Born in Keokuk, Iowa, into an upper-middle-class family, he was the son of a musician father, Frank, and a mother, Frances (née Murphy), who was a locally praised singer. Nagel’s mother died early in his life, and he always attributed his artistic inclination to growing up in a family environment that encouraged self-expression. His father, Frank, became dean of the music conservatory at Highland Park College and when Nagel was three, the family moved to Des Moines.
After graduating from Highland Park College at Des Moines, Iowa, Nagel left for California to pursue a career in the relatively new medium of motion pictures where he garnered instant attention from the Hollywood studio executives. With his 6-foot-tall (1.8 m) frame, blue eyes, and wavy blond hair; the young, Midwestern Nagel was seen by studio executives as a potentially wholesome matinee idol whose unpretentious all-American charm would surely appeal to the nation's nascent film-goers.
Nagel was immediately cast in film roles that cemented his unspoiled lover image. His first film was the 1918 retelling of the Louisa May Alcottclassic, Little Women, which quickly captured the public’s attention and set Nagel on a path to silent film stardom. His breakout role came in the 1920 film, The Fighting Chance, opposite Swedish starlet Anna Q. Nilsson.
On May 11, 1927, Nagel was among 35 other film industry insiders to found the Academy of Motion Picture Arts and Sciences (AMPAS); a professional honorary organization dedicated to the advancement of the arts and sciences of motion pictures. Fellow actors involved in the founding included: Mary Pickford, Douglas Fairbanks, Richard Barthelmess, Jack Holt, Milton Sills, andHarold Lloyd. He served as president of the organization from 1932 to 1933. He was also a founding member of the Screen Actors Guild (SAG).
In 1927, Nagel starred alongside Lon Chaney, Sr., Marceline Day, Henry B. Walthall and Polly Moran in the now lost Tod Browning directed horror film, London After Midnight. The film is quite possibly the most famous lost film ever.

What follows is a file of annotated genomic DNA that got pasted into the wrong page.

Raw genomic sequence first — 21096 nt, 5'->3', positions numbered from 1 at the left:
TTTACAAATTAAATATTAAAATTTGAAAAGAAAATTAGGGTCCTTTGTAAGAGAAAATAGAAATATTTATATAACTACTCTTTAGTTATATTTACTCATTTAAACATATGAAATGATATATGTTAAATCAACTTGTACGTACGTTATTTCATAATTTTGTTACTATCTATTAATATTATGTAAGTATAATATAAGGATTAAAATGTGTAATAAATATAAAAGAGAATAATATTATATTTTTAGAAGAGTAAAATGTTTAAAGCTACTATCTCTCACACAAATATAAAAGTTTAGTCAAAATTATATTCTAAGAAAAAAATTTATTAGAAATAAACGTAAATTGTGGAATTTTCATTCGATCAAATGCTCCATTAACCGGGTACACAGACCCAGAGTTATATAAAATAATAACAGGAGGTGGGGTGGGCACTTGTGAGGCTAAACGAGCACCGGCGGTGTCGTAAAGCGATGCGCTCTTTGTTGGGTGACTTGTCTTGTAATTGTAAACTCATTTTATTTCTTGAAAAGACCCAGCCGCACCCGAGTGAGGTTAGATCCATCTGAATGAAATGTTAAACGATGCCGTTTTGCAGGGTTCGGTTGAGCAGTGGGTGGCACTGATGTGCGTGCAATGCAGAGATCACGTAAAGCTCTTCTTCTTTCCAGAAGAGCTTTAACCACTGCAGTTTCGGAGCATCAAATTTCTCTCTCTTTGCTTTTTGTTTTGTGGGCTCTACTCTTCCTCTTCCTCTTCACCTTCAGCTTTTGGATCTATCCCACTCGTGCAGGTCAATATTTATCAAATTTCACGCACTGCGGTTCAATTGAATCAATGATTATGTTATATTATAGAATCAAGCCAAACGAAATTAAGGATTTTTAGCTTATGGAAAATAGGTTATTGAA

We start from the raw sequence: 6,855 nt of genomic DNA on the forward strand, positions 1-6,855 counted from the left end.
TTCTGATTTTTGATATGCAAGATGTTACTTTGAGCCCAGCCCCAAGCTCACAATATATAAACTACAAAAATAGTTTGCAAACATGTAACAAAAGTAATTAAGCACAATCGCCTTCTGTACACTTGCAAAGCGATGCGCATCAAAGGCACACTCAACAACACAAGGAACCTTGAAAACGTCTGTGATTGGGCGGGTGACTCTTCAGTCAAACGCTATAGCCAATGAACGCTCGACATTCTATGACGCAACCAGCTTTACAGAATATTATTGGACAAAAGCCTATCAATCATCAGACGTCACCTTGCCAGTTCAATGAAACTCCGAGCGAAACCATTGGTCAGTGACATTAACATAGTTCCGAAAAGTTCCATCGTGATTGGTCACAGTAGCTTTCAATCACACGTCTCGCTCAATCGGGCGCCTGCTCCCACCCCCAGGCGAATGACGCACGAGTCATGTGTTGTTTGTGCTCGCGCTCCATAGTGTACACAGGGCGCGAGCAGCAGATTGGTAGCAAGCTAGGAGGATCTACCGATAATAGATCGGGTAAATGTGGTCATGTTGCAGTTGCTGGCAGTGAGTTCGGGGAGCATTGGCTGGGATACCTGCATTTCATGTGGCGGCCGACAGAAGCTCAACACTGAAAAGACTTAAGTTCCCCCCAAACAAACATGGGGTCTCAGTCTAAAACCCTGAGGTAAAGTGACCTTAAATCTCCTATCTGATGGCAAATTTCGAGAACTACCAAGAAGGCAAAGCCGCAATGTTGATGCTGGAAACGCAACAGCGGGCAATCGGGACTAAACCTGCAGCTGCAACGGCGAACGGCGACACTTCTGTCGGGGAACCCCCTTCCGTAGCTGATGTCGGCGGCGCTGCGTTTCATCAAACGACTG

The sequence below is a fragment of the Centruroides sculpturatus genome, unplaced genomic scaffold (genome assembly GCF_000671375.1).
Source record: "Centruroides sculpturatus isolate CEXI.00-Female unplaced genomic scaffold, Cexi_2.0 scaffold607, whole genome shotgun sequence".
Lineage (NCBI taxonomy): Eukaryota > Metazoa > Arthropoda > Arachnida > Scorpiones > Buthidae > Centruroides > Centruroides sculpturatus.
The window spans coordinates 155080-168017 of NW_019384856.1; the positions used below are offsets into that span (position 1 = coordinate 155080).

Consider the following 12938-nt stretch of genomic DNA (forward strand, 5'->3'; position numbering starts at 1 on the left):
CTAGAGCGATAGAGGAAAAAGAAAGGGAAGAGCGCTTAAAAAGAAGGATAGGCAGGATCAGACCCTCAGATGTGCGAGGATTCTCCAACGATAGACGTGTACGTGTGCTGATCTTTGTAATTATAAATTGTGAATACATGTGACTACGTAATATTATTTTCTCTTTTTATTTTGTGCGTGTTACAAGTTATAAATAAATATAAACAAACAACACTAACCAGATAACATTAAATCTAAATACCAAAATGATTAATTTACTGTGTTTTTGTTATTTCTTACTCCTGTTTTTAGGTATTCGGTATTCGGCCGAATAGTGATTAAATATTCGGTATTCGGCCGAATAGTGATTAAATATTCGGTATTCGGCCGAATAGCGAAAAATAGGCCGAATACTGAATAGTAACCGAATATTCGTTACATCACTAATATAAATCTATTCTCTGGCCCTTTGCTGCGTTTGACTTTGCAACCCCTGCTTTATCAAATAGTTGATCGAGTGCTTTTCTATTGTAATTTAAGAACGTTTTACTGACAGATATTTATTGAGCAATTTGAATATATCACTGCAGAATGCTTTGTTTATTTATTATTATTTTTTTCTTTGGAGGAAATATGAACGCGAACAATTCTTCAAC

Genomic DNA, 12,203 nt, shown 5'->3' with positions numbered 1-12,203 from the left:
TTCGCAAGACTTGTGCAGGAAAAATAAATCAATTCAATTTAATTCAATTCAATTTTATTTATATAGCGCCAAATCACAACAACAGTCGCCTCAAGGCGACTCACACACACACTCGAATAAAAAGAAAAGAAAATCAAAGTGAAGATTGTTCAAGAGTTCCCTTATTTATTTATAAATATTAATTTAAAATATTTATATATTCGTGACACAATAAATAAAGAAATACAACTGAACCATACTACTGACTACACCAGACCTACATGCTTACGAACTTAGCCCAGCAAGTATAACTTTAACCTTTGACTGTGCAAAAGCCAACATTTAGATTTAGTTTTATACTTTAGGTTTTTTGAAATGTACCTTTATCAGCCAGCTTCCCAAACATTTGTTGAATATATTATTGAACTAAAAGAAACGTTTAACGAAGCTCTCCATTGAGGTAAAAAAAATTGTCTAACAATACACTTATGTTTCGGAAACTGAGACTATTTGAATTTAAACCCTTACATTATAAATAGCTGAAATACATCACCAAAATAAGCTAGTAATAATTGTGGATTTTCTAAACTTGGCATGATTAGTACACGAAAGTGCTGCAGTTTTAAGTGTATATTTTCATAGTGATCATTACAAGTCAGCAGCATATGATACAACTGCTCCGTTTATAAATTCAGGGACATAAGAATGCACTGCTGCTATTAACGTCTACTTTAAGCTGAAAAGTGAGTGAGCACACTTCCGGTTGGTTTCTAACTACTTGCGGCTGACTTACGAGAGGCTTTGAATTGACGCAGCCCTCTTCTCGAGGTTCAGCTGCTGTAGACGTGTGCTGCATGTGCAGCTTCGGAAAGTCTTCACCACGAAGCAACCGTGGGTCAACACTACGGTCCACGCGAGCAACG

Unlike so many silent films stars of the Roaring Twenties, Conrad Nagel had little difficulty transitioning to talkies and spent the next several decades being very well received in high profile films as a character actor. He was also frequently heard on radio and made many notable appearances on television. From 1937 to 1947 he hosted and directed the radio program Silver Theater. From 1949 to 1952, he hosted the popular TV game show, Celebrity Time and from 1953 to 1954, the DuMont Television Network program Broadway to Hollywood.
In 1940, Nagel was given an Honorary Academy Award for his work with the Motion Picture Relief Fund. He was the host of the 3rd Academy Awards ceremony held on November 5, 1930, the 5th Academy Awards on November 18, 1932, and a co-host with Bob Hope at the 25th Academy Awards ceremony on March 19, 1953. The 21-year gap between his appearances in 1932 and 1953 is a record for an Oscar ceremonies host.
Nagel married and divorced three times. His first wife, Ruth Helms, gave birth to a daughter, Ruth Margaret, in 1920. His second wife was actress Lynn Merrick. His third wife was Michael Coulson Smith, who gave birth to a son Michael in the late 1950s.
In 1970, Nagel died in New York City, aged 72, and was cremated at Garden State Crematory in North Bergen, New Jersey. Nagel's remains are interred at the Lutheran Cemetery in Warsaw, Illinois.
For his contributions to film, radio, and television, Conrad Nagel was given three stars on the Hollywood Walk of Fame at 1719 Vine Street (Motion Pictures), 1752 Vine Street (Radio), and 1752 Vine Street (Television).